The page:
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Bird Brains


Sun, Dec 31st, 2000
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Monday,December 11, 2000

While some may beg to disagree, I believe most birds are smart, real smart. Far more intelligent, in fact, than science ever gives them credit for. Unlike many ornithologists (bird scientists) who evaluate avian thought processes solely on the basis of brain shape and size, my belief in the mental power of birds is based not just on what is known of their anatomy and behavior or what I have read in books but from personal long-term observations of individual birds as well. I have, after all, lived with one particular bird for well over 30 years.

The bird in question is a Yellow-naped Amazon, a green South American parrot just about the size of a crow. The name Yellow-naped stems from a small, rectangular patch of bright yellow feathers located at the base of the animalís head. Other Amazon parrots including Yellow-headed, Blue-fronted, Red-spectacled, Green-cheeked and so on are often likewise also differentiated by head color. Like virtually all parrots, Amazons feed largely on thick-shelled nuts and seeds, which are opened "nutcracker" fashion between incredibly powerful bills. These highly specialized beaks are typically razor sharp as well; a combination making for excruciatingly painful and profusely bleeding bites tha, believe me, simply cannot be forgotten.

Be that as it may, I first met this particular parrot through my father back in 1966. Although now quite a long time ago, I can still remember aspects of the event vividly; dad entering through the kitchen doorway, a cardboard box nonchalantly tucked under his arm, my motherís inevitable question. Above all else I recall "Mike," the furiously angry bird that emerge dfrom the carton with a hiss, to stalk menacingly across our table.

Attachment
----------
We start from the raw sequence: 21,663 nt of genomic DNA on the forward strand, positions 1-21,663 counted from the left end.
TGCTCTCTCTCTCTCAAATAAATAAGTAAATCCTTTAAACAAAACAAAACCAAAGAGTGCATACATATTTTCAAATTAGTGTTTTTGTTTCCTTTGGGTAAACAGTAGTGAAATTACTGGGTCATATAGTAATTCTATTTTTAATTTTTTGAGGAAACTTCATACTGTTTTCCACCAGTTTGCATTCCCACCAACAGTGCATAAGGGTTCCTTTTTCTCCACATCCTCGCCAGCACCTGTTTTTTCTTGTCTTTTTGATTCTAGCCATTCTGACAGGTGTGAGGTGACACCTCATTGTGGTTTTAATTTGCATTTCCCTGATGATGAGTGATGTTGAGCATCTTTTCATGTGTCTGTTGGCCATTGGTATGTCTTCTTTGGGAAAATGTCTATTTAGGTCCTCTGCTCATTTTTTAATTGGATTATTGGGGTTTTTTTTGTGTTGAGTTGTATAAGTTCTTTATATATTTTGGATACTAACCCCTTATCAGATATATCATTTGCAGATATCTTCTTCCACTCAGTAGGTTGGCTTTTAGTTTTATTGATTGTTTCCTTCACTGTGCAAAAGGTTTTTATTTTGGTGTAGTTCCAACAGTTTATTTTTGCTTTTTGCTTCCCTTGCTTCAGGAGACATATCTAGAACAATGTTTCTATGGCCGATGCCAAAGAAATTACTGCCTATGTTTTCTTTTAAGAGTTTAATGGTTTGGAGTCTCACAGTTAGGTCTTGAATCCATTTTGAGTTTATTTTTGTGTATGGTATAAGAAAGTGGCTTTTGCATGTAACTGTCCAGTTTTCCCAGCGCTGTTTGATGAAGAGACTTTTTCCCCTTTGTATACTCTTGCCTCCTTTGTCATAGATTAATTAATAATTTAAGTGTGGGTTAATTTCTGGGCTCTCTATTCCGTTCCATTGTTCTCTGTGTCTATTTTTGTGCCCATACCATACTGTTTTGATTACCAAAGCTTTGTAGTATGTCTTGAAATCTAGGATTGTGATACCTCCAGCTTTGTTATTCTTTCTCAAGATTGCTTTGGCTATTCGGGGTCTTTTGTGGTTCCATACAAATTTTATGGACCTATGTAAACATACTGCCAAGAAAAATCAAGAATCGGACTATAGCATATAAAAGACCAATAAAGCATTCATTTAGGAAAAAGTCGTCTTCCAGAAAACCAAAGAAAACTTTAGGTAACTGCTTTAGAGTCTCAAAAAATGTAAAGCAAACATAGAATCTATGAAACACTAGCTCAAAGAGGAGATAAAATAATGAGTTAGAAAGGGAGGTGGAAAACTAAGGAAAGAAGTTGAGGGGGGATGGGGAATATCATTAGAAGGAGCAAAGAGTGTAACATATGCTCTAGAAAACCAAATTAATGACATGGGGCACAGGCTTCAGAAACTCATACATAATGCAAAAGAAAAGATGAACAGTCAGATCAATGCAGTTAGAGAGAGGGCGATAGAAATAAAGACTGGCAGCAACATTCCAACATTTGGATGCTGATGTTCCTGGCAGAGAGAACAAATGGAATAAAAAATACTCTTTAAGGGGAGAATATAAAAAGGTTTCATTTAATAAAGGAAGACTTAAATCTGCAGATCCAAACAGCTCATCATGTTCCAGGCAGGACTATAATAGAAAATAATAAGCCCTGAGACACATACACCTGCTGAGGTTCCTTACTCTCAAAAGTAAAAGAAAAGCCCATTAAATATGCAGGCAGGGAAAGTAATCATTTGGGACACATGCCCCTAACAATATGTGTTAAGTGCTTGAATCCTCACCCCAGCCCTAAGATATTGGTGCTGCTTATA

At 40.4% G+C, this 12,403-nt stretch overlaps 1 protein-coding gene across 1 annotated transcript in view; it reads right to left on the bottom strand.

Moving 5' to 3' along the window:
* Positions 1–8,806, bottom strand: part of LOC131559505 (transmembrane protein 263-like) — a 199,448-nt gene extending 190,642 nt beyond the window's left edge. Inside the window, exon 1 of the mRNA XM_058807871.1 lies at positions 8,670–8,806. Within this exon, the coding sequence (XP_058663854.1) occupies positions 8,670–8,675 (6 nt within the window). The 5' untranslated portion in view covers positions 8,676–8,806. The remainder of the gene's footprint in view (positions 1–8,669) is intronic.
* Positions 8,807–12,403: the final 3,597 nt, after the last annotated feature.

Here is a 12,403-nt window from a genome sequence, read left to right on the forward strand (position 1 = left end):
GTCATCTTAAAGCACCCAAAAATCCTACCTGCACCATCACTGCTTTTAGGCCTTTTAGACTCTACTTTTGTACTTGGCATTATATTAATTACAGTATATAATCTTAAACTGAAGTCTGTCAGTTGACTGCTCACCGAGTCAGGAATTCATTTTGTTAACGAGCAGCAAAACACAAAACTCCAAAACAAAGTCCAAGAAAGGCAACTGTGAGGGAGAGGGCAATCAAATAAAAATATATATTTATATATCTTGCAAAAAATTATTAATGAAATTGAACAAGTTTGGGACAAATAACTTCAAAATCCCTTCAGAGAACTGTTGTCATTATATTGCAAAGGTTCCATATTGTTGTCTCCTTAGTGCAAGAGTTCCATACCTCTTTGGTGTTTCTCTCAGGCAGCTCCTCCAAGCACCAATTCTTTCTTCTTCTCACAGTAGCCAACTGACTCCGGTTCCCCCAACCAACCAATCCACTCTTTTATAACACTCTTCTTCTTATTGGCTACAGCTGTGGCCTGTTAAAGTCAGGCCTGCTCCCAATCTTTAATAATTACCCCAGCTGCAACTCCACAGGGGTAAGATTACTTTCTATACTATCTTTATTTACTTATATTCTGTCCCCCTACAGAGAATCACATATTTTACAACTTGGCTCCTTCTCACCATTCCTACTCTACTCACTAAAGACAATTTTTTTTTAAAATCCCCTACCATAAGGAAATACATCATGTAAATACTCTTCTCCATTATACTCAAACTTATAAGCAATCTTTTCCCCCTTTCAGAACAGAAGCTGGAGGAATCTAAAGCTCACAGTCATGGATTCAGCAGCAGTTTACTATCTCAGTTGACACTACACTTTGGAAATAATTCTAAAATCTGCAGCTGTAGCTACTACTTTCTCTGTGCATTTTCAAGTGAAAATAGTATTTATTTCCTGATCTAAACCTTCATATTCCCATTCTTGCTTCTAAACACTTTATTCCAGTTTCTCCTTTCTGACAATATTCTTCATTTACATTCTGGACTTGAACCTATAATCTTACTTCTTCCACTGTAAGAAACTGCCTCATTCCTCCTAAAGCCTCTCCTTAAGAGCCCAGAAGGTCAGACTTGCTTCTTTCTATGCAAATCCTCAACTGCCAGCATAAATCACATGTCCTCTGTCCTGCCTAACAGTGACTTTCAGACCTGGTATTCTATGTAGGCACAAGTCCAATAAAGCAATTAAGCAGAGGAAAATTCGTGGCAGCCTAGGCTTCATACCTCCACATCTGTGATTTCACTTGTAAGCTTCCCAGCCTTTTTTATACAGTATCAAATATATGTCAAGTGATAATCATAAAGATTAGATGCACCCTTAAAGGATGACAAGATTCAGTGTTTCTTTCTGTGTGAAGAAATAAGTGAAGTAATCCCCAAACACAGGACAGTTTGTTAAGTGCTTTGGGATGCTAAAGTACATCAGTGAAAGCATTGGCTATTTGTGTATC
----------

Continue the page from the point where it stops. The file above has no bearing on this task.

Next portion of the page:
According to dad, Mike was purchased as a youngster sometime in the late 1940s by a middle-aged couple. Some 20 years or so later the husband died, leaving the bereaved widow behind to look after what had become over time "his" pet bird. Before too long the elderly woman decided parrot care was really not her "cup of tea" and that Mike should go reside somewhere else (hence his trip to my house in a box), as she really didnít like the bird all that much to begin with.

If his actions in my parentís kitchen that first day provided any indication, the parrot certainly was not overly fond of the old lady in return. While obviously more than willing to bite any one of us if pressed, Mike was particular aggress .....
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Hoffman Stables

Escape from America

Sun, Dec 31st, 2000
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Monday, December 11, 2000

I guess Iím a snowbird at heart because every year about this time, once the temperature dips below zero and looks like itís going to stay there awhile, I start yearning to go south. Way south. All the way down to Ecu ..... 
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Sonnenbergís Hill

Sun, Dec 31st, 2000
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Monday, January 1, 2001

Snow is a necessary evil here in Minnesota, but it isnít as evil as I was once led to believe. One of my earliest memories is of a snowfall. I recall running around outdoors in the late afternoon of a very gray, very ch ..... 
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Morning meditations

Sun, Dec 31st, 2000
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Monday, December 25, 2000

The windmill stands tall in the farm yard, the remnants of last yearís morning glories still clinging to its iron works

The windmill is the first thing I see when I leave the house in the morning. On some mor ..... 
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Sun, Dec 31st, 2000
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Sun, Dec 31st, 2000
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Sun, Dec 31st, 2000
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Sun, Dec 31st, 2000
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Monday, December 25, 2000

Sun, Dec 31st, 2000
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To the Editor,

Some weeks ago I wrote an article for your paper depicting an encounter one of our local citizens had with a Jackelope - along with a photo of the critter. Your naturalist writer, one John P. Levell, took me to task as ..... 
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